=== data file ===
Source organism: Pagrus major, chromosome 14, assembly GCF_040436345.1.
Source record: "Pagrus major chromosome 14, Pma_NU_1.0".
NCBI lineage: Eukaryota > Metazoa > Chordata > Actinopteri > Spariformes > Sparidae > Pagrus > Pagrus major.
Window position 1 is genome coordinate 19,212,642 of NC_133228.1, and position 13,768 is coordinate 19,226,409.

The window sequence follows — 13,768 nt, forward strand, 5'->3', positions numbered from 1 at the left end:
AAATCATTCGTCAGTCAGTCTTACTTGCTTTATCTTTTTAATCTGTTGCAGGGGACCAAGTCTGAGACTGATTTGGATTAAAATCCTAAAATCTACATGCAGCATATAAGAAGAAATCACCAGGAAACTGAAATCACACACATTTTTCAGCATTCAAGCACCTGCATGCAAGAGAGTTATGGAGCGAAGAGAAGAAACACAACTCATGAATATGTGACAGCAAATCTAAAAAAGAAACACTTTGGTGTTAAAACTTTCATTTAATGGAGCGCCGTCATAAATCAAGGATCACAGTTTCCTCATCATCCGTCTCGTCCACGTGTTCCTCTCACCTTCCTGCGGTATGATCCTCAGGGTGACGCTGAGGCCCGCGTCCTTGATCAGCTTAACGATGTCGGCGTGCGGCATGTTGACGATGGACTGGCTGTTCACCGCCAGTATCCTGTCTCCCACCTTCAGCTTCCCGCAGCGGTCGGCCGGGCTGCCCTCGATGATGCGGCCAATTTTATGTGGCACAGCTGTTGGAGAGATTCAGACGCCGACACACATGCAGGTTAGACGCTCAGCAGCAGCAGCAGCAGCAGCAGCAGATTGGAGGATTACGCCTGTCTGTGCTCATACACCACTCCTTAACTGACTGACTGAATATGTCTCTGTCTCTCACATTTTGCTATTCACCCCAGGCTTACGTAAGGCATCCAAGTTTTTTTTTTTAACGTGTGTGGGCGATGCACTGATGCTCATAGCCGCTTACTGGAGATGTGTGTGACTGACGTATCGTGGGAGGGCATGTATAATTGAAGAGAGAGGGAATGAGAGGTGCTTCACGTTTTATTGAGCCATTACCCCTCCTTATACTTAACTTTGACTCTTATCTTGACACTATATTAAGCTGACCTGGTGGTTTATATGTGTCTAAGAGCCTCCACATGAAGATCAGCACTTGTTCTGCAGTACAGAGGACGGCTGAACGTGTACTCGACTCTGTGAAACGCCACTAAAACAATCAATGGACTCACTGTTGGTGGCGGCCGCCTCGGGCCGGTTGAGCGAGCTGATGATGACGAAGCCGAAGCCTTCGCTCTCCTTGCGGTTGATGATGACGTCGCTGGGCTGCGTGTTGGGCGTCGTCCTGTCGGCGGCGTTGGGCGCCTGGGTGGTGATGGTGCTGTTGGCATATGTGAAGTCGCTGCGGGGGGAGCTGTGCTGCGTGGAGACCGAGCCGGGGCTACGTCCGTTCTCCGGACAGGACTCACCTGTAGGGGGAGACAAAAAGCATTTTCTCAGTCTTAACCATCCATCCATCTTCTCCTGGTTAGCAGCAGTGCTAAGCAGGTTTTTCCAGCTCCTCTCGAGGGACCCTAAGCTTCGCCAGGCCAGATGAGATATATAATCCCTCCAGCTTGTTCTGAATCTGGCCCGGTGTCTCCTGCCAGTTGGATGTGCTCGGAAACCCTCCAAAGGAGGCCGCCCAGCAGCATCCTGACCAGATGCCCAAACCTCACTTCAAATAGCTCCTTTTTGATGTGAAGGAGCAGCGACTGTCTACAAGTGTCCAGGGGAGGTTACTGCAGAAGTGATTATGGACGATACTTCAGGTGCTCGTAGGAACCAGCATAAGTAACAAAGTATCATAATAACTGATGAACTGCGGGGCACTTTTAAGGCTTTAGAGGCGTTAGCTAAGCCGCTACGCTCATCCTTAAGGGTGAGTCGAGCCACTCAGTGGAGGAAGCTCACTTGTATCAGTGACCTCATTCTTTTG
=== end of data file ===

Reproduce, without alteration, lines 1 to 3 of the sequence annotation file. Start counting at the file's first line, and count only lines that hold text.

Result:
Source organism: Pagrus major, chromosome 14, assembly GCF_040436345.1.
Source record: "Pagrus major chromosome 14, Pma_NU_1.0".
NCBI lineage: Eukaryota > Metazoa > Chordata > Actinopteri > Spariformes > Sparidae > Pagrus > Pagrus major.